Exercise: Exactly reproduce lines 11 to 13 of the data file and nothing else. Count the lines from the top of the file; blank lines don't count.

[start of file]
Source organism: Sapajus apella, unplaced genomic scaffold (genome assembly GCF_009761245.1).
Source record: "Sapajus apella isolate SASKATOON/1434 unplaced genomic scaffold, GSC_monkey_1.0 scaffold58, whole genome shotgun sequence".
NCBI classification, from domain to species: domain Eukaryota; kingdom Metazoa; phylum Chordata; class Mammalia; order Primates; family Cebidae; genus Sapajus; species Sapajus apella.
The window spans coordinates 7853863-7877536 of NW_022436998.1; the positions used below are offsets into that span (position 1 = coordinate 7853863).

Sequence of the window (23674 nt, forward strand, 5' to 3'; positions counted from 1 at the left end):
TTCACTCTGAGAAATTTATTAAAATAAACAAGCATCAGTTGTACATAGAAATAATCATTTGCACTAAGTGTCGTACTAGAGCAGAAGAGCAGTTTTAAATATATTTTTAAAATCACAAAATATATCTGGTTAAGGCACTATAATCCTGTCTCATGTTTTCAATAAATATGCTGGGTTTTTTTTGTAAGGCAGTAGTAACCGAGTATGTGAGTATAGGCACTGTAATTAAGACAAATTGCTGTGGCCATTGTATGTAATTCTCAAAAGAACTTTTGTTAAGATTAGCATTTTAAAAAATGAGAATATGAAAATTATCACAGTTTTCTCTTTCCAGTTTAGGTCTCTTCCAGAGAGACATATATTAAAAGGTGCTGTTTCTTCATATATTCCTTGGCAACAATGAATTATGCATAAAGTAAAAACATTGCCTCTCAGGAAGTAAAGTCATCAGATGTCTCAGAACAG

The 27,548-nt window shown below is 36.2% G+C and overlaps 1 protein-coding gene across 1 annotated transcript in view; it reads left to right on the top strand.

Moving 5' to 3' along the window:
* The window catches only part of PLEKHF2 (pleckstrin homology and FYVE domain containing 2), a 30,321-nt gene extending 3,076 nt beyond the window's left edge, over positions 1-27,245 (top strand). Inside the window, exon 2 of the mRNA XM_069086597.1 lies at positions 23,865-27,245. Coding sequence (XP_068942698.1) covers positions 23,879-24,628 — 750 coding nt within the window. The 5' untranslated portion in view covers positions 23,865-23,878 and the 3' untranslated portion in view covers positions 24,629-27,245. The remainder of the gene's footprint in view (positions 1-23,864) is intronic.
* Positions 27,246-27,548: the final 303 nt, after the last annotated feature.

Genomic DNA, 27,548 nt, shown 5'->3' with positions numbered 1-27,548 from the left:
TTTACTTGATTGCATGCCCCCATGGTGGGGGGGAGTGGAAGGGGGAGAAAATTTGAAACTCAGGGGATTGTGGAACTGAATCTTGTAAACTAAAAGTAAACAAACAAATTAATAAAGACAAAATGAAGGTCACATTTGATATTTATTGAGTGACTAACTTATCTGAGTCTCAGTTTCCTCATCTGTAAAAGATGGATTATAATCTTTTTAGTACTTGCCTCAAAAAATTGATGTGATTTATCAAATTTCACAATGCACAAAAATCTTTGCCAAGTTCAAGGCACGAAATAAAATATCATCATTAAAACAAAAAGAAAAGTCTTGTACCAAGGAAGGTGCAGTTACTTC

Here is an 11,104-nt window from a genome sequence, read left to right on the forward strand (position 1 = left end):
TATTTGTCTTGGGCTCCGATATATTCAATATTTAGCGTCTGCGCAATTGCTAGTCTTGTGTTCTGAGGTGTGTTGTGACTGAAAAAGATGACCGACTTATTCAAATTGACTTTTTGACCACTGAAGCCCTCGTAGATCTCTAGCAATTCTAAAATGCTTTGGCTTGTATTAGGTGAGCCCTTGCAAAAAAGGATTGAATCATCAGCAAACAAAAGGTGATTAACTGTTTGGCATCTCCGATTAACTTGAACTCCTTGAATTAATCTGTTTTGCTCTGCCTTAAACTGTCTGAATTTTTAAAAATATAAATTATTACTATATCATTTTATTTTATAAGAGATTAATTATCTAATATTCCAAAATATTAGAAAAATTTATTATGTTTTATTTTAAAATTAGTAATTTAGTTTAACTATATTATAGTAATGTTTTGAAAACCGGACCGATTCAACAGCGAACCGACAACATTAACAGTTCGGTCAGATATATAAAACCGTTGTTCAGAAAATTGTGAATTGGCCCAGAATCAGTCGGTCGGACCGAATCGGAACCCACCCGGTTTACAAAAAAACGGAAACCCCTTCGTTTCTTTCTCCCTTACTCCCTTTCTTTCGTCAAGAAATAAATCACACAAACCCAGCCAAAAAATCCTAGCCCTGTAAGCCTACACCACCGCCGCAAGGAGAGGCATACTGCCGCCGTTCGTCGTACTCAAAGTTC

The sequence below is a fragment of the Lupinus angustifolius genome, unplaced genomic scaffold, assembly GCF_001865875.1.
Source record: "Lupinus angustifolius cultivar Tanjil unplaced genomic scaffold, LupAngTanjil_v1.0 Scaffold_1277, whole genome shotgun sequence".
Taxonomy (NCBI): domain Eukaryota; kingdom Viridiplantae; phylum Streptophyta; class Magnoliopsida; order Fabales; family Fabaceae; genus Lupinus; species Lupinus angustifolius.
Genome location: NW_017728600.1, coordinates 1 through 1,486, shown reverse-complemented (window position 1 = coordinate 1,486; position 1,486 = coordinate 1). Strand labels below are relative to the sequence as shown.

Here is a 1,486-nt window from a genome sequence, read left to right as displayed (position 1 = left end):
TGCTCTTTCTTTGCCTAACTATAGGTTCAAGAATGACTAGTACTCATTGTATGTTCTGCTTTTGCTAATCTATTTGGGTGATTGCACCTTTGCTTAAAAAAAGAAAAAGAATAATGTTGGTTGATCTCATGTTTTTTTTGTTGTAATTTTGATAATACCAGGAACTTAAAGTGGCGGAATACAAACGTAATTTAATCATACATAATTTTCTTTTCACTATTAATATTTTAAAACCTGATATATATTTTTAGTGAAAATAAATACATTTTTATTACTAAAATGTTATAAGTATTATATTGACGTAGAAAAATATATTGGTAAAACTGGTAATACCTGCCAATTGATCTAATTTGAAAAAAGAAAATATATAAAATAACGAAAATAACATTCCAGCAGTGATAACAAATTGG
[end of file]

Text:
Genomic DNA, 27,548 nt, shown 5'->3' with positions numbered 1-27,548 from the left:
TTTACTTGATTGCATGCCCCCATGGTGGGGGGGAGTGGAAGGGGGAGAAAATTTGAAACTCAGGGGATTGTGGAACTGAATCTTGTAAACTAAAAGTAAACAAACAAATTAATAAAGACAAAATGAAGGTCACATTTGATATTTATTGAGTGACTAACTTATCTGAGTCTCAGTTTCCTCATCTGTAAAAGATGGATTATAATCTTTTTAGTACTTGCCTCAAAAAATTGATGTGATTTATCAAATTTCACAATGCACAAAAATCTTTGCCAAGTTCAAGGCACGAAATAAAATATCATCATTAAAACAAAAAGAAAAGTCTTGTACCAAGGAAGGTGCAGTTACTTC

Here is an 11,104-nt window from a genome sequence, read left to right on the forward strand (position 1 = left end):